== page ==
Once you do get the unit on, it is ready to shoot almost instantly. There is not delay, which is quite nice.
The other controls are slightly raised and easier to press, however with no tactile feedback, it is difficult to tell if the button press registered or not. We found this especially problematic when taking a still photo.
The left side of the JVC Picsio is shown in Figure 7. The first thing you will notice is the ridged silver decorative trim. This trim runs along both sides and the top of the device, adding a decorative look that makes this camcorder quite attractive. On this side are the AV port, the HDMI port, the USB port, and holes for the speaker. The USB is a mini USB port that is used to charge the device as well as to transfer videos to the computer. The package includes AV cables for showing the videos on a television. You can also use the HDMI port for even better quality. Unfortunately, however, the HDMI cable is not included so it will be an additional purchase.
The decorative silver trim continues on right side of the Picsio. As shown in Figure 8, this side has a slider for the macro function.
As shown in Figure 9, the bottom of the camcorder has a tripod mounting socket. Next to that is a sturdy door that slides open to reveal the SD card slot. The corner also has a place to loop through the included wrist strap.
If you can get used to the controls, you will find that the GC-FM1 takes very nice videos. These are some of the clearest videos that we’ve seen on a pocket camcorder. Videos are recorded in MPEG-4 AVC/H.264 format and stored as .MOV files. Using these popular formats make it easy to share your FM1 videos. The Picsio takes videos at 1080p at 30 frames per second and 720p at 60 frames per second.
The 1080p at 30 frames per second looks quite good, but it is odd that this camcorder only uses 30 frames per second rather than the full HD 60 frames per second. The 1080p video is 1,440 x 1,080 pixels at 30 fps rather than 1,920 x 1,080 at 60 fps. The problem here is that some players and video editing software will automatically scale the resolution up to 1,920 x 1,080, which will degrade the picture.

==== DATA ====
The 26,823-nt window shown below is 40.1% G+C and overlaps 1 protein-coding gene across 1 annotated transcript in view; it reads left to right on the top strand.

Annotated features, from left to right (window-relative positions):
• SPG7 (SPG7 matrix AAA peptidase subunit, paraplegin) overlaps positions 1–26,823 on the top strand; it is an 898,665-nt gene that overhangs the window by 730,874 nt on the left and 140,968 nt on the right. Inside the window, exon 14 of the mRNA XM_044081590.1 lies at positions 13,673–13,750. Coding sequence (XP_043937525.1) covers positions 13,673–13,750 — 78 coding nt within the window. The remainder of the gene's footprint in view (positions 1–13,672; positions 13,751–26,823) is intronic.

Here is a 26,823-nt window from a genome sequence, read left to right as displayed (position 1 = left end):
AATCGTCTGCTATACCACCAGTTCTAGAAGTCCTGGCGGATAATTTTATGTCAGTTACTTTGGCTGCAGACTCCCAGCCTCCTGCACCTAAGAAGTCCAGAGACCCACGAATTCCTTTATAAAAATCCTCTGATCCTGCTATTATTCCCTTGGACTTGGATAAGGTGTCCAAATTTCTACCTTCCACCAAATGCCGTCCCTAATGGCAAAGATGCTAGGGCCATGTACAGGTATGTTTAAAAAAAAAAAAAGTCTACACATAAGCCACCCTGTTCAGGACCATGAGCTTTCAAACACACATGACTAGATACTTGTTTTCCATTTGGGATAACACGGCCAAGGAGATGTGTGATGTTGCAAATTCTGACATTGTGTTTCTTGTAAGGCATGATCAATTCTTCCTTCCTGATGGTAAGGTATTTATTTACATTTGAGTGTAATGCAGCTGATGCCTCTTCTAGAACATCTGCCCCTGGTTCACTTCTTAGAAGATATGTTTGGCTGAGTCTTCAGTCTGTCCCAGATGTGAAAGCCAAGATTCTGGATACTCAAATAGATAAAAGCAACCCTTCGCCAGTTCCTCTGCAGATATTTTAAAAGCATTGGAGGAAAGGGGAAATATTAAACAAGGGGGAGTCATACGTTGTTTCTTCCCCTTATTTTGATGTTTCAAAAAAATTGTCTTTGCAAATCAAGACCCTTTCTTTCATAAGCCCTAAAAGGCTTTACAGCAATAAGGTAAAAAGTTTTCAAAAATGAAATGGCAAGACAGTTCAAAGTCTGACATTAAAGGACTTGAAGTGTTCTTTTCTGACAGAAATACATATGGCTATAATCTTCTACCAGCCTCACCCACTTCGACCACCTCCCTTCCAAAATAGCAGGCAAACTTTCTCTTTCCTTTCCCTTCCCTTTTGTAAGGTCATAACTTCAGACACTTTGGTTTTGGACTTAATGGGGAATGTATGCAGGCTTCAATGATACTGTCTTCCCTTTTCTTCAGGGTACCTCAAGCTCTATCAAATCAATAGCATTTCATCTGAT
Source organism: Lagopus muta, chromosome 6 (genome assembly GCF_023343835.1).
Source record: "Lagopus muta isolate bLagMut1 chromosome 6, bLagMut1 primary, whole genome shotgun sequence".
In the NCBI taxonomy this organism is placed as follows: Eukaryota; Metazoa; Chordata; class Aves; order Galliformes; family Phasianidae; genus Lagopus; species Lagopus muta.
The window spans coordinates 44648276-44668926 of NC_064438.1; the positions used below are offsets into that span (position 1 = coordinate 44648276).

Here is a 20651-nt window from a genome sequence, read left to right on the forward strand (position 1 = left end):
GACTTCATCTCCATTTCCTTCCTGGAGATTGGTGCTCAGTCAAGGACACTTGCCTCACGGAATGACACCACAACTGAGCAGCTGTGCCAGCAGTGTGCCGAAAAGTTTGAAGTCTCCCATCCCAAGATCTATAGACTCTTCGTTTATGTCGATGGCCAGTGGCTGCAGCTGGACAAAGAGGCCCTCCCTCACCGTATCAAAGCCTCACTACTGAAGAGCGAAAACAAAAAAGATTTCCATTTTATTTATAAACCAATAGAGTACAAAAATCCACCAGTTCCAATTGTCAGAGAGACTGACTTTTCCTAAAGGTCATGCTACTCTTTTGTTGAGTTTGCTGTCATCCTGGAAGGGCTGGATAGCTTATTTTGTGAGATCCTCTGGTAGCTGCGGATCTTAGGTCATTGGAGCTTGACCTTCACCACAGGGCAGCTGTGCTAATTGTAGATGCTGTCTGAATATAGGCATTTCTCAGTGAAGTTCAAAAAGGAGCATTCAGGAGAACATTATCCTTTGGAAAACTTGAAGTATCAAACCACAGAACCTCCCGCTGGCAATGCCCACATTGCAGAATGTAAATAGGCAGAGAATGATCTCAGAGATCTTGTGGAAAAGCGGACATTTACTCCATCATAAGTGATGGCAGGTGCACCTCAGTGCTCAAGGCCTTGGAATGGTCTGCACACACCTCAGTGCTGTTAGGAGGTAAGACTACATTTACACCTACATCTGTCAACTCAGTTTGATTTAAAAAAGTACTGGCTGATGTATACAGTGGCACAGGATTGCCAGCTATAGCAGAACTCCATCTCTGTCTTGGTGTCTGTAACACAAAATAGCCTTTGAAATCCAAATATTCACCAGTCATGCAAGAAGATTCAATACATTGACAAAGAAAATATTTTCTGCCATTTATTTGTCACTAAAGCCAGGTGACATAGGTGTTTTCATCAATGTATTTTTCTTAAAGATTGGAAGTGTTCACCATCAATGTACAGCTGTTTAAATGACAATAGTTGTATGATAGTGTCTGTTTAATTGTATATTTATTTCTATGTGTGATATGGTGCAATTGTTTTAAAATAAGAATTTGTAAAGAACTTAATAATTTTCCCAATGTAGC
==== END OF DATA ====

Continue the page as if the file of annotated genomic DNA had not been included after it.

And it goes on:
So you may want to do a side-by-side comparison that shows the 1080p and the 720p resolutions. We did just that and found that some people thought one resolution looked better, while others preferred the other. Bottom line is that both are very good.
Which one you use on a regular basis will be determined by how the editing software you use handles the videos and how you will show the videos. It you plan on using the videos for YouTube, either resolution will probably be good. But if you will show your videos on a television, you will want to see which looks better on your TV after editing.
The Picsio takes excellent videos in natural sunlight. Color representation is especially good. Since there is no flash, you will have to supply the lighting when taking videos inside. However, given the proper lighting, interior videos are also very good. Although low-light are a little dark, color representation remains good.
The FM1 is very easy to pocket making it useful to have handy for impromptu videos. We actually liked its flashy purple faceplate ribbed silver edges which not only give it a unique look, but also make it easier to find among our other devices.
Although this JVC Picsio has a sturdy built, at 3.3 oz. (95 g), it is extremely lightweight. This makes it feel a little fragile. It also makes it difficult to keep steady. The Picsio’s image stabilization is electronic rather than optical, and doesn’t add much to the quality of the video.
We are generally not a fan of digital zoom, but found that the 4X Picsio’s digital zoom worked fairly well and although far from perfect, it looked better than most other pocket camcorders we’ve seen. The macro switch on the side is convenient and again, worked fairly well.